I don't know, C. B. Yesterday was a bad day. Lost a client. Redefining ROI didn't work. :( Boo. Hiss. :)

To Mack's point. A play on semantics that he nails perfectly. If companies realize that social media is a relatively inexpensive way to create customer value and thus, increase revenue, then it could easily be a winner. But if companies view social media as being a "cheap" way of monetizing, then the effort may be doomed from the start.

My guess is that many companies - especially during a recession - think immediate ROI first. That's often shortsighted, but it's likely to be more common now than it was a few months ago.

Perhaps a way we can position what we do is to show that we can help companies come out of slow economic times faster than their competitors. Creative value creates loyalty and appreciation. When customers have future money to spend, they'll think of our clients first. That's one way.

Mack Collier said...

CB thanks for letting me do this and thanks for the comments everyone! Jonathan I think your points are valid and I think it goes back to the company's attitude toward the space, as you touched on. If you explain how 'social media can help you better connect, communicate with, and understand your customers', some companies will light up because they will understand why that's so significant.

Others will go 'Yeah but, can we make money at this stuff?'. The former group will understand that the money will come as a BYPRODUCT of the connections (if done smartly), while the latter group just wants to get paid.

C. B. Whittemore said...

Jonathan, I'm so sorry to hear that.

I like your thoughts about positioning social media as a means of emerging faster out of slower economic times - depending on the quality of the effort, of course. Social media is not a quick solution. Rather, it's a slow build over time that allows you to connect with a qualified audience - ie one that is interested in what you have to say - assuming you provide constant, consistent, relevant and authentic value to them.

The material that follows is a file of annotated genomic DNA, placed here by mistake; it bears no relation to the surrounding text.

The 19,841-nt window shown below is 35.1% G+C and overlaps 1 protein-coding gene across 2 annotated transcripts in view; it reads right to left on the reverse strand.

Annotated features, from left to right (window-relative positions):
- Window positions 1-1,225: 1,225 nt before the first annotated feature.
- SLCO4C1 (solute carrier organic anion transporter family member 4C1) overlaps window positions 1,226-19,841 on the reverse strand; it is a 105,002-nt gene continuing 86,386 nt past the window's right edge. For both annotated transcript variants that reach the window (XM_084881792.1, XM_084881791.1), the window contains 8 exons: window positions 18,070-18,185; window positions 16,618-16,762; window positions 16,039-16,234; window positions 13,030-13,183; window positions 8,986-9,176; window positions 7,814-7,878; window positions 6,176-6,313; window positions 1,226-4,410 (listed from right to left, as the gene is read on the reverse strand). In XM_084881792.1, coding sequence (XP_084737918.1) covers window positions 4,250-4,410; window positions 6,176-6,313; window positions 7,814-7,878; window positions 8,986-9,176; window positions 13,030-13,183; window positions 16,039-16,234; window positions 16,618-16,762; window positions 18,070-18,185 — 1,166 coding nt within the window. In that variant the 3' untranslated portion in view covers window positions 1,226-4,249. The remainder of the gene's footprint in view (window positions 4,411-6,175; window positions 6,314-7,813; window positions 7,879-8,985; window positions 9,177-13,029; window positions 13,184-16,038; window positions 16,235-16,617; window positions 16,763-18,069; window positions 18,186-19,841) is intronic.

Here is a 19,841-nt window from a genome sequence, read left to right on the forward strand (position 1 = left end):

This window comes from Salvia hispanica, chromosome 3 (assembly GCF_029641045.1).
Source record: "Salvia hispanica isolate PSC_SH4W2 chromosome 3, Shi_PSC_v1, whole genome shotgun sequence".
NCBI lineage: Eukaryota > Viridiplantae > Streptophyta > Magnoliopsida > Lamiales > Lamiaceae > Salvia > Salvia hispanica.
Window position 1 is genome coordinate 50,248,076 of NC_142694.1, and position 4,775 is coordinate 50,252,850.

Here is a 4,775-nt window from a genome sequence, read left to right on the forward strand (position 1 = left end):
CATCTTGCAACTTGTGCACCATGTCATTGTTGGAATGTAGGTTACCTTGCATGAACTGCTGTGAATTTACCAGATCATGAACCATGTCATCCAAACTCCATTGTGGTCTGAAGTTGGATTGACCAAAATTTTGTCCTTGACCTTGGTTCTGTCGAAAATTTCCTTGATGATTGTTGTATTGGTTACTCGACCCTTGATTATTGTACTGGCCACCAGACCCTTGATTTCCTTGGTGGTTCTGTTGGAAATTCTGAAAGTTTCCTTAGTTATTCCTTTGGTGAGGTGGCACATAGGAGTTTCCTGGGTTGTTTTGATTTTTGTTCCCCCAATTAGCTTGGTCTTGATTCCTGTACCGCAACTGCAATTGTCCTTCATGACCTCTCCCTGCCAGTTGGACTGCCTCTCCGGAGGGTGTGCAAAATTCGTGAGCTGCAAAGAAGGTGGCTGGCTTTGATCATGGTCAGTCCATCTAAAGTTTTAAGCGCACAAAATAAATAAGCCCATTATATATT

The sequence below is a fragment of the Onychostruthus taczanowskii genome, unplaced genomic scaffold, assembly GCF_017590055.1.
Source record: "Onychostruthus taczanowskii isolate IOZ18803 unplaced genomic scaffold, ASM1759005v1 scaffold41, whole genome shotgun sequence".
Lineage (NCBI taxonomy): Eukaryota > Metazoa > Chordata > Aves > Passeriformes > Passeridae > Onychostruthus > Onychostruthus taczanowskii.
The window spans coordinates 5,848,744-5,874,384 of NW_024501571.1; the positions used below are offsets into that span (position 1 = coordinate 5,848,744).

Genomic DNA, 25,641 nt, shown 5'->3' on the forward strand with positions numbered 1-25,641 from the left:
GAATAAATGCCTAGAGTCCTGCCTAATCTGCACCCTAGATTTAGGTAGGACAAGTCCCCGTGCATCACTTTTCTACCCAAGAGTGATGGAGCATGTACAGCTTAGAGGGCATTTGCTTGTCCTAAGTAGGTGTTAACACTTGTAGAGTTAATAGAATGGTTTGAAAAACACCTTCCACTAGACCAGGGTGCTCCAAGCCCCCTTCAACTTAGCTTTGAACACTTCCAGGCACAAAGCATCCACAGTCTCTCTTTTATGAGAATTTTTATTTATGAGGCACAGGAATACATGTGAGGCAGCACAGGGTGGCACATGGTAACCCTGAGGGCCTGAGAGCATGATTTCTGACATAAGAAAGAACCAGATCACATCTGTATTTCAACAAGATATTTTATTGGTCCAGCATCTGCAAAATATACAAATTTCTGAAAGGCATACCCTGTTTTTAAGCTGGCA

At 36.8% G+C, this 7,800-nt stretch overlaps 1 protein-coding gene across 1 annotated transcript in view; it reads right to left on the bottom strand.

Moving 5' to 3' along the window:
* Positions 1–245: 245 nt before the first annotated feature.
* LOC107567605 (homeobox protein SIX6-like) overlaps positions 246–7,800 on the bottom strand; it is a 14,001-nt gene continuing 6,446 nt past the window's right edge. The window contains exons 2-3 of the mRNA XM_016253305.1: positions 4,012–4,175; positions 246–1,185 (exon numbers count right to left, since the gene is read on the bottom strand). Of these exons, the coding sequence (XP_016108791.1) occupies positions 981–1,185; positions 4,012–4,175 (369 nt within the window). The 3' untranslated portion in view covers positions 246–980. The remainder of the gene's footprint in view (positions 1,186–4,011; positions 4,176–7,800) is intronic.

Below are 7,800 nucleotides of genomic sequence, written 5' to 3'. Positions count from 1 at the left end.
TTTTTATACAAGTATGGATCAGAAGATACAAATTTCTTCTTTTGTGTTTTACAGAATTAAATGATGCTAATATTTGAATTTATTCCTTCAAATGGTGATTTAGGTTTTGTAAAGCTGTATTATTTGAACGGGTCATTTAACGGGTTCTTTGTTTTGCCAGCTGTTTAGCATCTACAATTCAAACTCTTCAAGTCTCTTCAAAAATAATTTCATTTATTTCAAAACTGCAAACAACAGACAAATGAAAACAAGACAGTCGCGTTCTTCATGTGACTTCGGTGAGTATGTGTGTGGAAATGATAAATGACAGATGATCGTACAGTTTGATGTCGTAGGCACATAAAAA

Assuming all of that, it's amazing when you start noticing that visitors go from your blog, say, to your website spending far more time there than those coming in through other avenues.

Then, you know you are providing value.

C. B. Whittemore said...

Mack, thank you so much for participating and for adding as much insight to this discussion.

Becky Carroll said...

CB, how nice to see this photo from the Marketing Profs Digital Marketing Mixer - thanks for including me in it! :)

I wholeheartedly agree with Mack (and I often do, he's so smart) with respect to using social media only if we can use it to add more value to our customers. Customers don't want to join a brand's Facebook group in order to get "sold to". They join in to affiliate with that brand and to hopefully connect with them.

If brands and others can use social media as a way to bring a more human face to their interactions, then I believe value WILL be added to customers as real dialogue is created.

Thanks for the conversation, Mack and CB. You guys rock!

C. B. Whittemore said...

Becky,

Isn't it interesting how much more important is it for businesses and brands to be able to share their 'humanity?' We distrust monolithic organizations. However, when the individuals from an organization come through and express themselves, we are then able and willing to interact on a totally new level.

Thanks for adding your voice. You rock, too!

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Reminder: Please, no self-promotional or SPAM comments. Don't bother if you're simply trying to build inauthentic link juice. Finally, don't be anonymous: it's too hard to have a conversation. Thanks, CB